Part of the problem with network neutrality is the telecommunications companies don't have the bandwidth for today's demand. This is entirely their fault for not upgrading the infrastructure despite $200 billion in increased rates and tax breaks to do so.
Normally competition will force these companies to provide better service at reduced costs. However with the broadband oligopoly we currently have, there is no competition to provide the incentive. As a result, the US broadband ranking is slipping worldwide. In the 1990's the US was the world leader in broadband access. According to The Information Technology & Innovation Foundation, in 2008, the US has dropped to 15th in the world.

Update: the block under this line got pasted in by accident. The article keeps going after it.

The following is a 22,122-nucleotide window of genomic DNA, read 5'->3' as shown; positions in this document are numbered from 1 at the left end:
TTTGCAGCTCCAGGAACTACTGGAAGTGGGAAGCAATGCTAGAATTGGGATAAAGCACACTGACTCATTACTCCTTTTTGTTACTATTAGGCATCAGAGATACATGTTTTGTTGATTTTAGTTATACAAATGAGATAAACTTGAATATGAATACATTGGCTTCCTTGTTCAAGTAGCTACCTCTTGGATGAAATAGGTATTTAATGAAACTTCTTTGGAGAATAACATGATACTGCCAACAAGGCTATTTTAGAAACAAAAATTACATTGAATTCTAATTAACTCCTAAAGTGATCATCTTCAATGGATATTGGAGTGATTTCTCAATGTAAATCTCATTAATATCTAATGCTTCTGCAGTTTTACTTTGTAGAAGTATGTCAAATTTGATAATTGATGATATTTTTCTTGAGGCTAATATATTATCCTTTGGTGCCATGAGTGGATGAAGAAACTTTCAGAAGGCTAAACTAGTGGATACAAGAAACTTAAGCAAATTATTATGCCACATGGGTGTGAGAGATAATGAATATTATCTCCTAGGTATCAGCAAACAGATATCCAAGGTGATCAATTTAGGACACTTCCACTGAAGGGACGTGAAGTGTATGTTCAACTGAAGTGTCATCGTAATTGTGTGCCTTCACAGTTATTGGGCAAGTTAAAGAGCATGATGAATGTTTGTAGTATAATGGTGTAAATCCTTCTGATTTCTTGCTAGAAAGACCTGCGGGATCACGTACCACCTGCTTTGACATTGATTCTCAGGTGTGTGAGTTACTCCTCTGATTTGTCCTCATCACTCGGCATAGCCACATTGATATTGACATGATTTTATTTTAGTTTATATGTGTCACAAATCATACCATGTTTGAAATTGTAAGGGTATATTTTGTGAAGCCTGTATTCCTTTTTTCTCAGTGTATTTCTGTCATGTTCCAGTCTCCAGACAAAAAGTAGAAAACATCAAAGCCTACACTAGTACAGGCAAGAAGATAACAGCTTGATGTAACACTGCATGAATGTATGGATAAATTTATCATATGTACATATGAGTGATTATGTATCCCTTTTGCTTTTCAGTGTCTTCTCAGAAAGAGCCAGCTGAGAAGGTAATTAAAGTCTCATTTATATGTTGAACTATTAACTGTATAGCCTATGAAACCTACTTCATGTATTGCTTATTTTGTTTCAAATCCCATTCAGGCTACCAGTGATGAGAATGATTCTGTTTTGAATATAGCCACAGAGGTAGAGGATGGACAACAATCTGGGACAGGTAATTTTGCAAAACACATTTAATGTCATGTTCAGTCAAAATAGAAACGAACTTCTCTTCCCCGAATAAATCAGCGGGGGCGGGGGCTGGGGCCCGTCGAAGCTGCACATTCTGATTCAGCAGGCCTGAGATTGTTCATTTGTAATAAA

This only hurts innovation and the US's ability to compete world wide. Since there doesn't seem to be competition, enforcing network neutrality is one way to force the telecommunication companies to upgrade the infrastructure. Once the infrastructure can handle the demand, the telecommunication companies will have less of a need to impose limitations on Internet access.